Nature Publishing Group’s open access mega journal, Scientific Reports, is “playing with fire” by trialling a scheme to allow authors to pay for fast-tracked peer reviewing, according to critics.
The warning comes from one of the 150 Scientific Reports editors who have publicly pledged to resign if the journal permanently adopts a system whereby authors can pay $750 (£502) for a guaranteed editorial decision within three weeks.
A month-long trial of the scheme, involving 40 papers, ended on 20 April. Peer review was organised by the external Rubriq peer review service, which paid referees from its existing pool a reported $100 for each review. Final editorial decisions were taken by professional editors at Scientific Reports, rather than any of the 2,500 academic editors who typically handle the nearly 2,000 manuscripts the journal receives each month.
Announcing the experiment in a March blog posting, Nandita Quaderi, publishing director for open research at Nature Publishing Group/Palgrave Macmillan, called the move a response to author frustration with the length of peer review. One editorial board member, Mark Maslin, professor of geography at University College London, publicly resigned almost immediately. He told Times Higher Education that he objected to well-funded labs being able to jump the publication queue and to paying only a select group of reviewers – who were not necessarily the best reviewers for a particular paper.
In addition, about 30 editorial board members wrote an open letter expressing “grave concern” about the creation of a “two-tier” system, the selection and expertise of fast-track reviewers and the risk that paying fast-track reviewers might make it even harder to recruit standard-track reviewers. Despite Dr Quaderi’s reassurances, in Nature’s Communities blog, about standards, members of the group announced that they would resign unless the experiment was abandoned. Their resignation letter has been signed by about 150 academic editors and endorsed by a further 400 scientists.
The Scientific Reports move is not unprecedented; an open letter written by scholars expressing similar concerns was sent in 2011 to seven journals offering fast-track reviewing. One of the signatories, Alex Holcombe, now an associate professor of psychology at the University of Sydney, worried that, whatever their intentions, paid fast-track reviewers could be subject to “reciprocity bias”: the “very human tendency to do a good turn for those who do something good for us”.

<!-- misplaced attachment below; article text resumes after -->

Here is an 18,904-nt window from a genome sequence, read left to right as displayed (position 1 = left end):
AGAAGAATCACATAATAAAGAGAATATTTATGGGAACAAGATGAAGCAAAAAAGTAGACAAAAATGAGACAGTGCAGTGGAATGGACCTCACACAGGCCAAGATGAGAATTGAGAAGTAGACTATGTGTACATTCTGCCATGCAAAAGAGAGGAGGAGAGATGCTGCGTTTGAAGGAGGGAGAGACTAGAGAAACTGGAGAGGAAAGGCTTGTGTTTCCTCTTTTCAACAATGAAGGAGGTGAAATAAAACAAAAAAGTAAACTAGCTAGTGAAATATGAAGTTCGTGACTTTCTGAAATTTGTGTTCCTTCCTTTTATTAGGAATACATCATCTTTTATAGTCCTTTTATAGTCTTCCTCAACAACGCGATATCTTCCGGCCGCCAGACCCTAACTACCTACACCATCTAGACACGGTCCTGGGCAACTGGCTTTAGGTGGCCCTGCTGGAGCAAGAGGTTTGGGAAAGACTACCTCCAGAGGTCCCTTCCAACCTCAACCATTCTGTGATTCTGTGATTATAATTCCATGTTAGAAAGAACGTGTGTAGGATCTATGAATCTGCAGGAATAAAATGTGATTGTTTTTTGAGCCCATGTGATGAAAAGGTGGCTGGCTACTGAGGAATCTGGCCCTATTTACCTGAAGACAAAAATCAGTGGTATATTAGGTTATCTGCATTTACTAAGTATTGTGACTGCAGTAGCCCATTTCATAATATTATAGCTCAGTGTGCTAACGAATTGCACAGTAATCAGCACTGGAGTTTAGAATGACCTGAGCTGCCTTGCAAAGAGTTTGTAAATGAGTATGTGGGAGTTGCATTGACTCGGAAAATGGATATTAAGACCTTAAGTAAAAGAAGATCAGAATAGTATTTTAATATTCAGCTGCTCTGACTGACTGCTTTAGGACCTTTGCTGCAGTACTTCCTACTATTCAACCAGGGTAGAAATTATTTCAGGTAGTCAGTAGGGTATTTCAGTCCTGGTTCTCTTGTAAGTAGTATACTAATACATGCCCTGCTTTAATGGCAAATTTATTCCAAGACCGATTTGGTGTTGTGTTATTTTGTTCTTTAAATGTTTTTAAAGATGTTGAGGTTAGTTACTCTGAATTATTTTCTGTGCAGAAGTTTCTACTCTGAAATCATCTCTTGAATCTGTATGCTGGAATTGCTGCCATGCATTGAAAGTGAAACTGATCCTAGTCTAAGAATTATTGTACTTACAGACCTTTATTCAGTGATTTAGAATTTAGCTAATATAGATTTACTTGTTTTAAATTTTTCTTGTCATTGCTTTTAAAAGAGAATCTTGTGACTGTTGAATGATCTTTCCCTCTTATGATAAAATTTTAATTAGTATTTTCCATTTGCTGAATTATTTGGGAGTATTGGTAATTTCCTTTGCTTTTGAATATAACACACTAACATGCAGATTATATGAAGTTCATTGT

Arne Traulsen, a professor at the Max Planck Institute for Evolutionary Biology in Plön, Germany, one of the editors who has pledged to resign if the scheme is adopted, said that paying reviewers could also incentivise them to review as much as possible, compromising on quality.
“This is playing with fire. Of course, well-funded labs have more opportunities to produce good science, but when it comes to dissemination, we should all line up in the same queue,” he said.
Jim Woodgett, director of research at Toronto’s Lunenfeld-Tanenbaum Research Institute, a supporter of the editors, said that labs able to afford fast-track review could gain a citation advantage by establishing precedence for findings ahead of rivals. He added: “Scientific Reports is a higher end journal and if it makes this a standard option, so will others.”
Dr Quaderi said that it would take a “number of weeks” to evaluate the trial, in discussion with editorial board members, reviewers and authors. Conversations would also address wider potential improvements to the peer review system”, including ways to “credit and incentivise reviewers”.